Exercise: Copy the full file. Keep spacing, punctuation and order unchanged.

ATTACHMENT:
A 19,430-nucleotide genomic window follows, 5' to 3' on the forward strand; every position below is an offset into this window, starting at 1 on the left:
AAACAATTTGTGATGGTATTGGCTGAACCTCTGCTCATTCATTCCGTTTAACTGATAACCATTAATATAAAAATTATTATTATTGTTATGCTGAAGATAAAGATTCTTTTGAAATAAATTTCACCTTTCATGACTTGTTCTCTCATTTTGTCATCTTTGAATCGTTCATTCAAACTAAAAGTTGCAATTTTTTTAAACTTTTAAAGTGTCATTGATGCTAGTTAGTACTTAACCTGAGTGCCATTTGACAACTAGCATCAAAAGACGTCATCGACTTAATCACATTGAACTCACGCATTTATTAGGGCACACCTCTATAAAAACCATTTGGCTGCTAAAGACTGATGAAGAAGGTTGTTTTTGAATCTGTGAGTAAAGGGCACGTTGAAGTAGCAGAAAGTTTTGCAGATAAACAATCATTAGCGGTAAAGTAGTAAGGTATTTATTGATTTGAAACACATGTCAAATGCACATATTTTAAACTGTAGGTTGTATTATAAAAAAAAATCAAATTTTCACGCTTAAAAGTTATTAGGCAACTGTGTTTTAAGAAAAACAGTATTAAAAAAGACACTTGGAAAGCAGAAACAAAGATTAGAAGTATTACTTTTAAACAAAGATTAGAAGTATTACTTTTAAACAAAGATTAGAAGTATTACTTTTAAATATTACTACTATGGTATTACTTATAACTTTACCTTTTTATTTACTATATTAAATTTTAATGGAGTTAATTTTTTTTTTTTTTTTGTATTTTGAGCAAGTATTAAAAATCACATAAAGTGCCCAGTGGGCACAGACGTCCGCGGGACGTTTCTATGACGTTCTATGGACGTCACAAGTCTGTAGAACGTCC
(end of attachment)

A 19,430-nucleotide genomic window follows, 5' to 3' on the forward strand; every position below is an offset into this window, starting at 1 on the left:
AAACAATTTGTGATGGTATTGGCTGAACCTCTGCTCATTCATTCCGTTTAACTGATAACCATTAATATAAAAATTATTATTATTGTTATGCTGAAGATAAAGATTCTTTTGAAATAAATTTCACCTTTCATGACTTGTTCTCTCATTTTGTCATCTTTGAATCGTTCATTCAAACTAAAAGTTGCAATTTTTTTAAACTTTTAAAGTGTCATTGATGCTAGTTAGTACTTAACCTGAGTGCCATTTGACAACTAGCATCAAAAGACGTCATCGACTTAATCACATTGAACTCACGCATTTATTAGGGCACACCTCTATAAAAACCATTTGGCTGCTAAAGACTGATGAAGAAGGTTGTTTTTGAATCTGTGAGTAAAGGGCACGTTGAAGTAGCAGAAAGTTTTGCAGATAAACAATCATTAGCGGTAAAGTAGTAAGGTATTTATTGATTTGAAACACATGTCAAATGCACATATTTTAAACTGTAGGTTGTATTATAAAAAAAAATCAAATTTTCACGCTTAAAAGTTATTAGGCAACTGTGTTTTAAGAAAAACAGTATTAAAAAAGACACTTGGAAAGCAGAAACAAAGATTAGAAGTATTACTTTTAAACAAAGATTAGAAGTATTACTTTTAAACAAAGATTAGAAGTATTACTTTTAAATATTACTACTATGGTATTACTTATAACTTTACCTTTTTATTTACTATATTAAATTTTAATGGAGTTAATTTTTTTTTTTTTTTTGTATTTTGAGCAAGTATTAAAAATCACATAAAGTGCCCAGTGGGCACAGACGTCCGCGGGACGTTTCTATGACGTTCTATGGACGTCACAAGTCTGTAGAACGTCC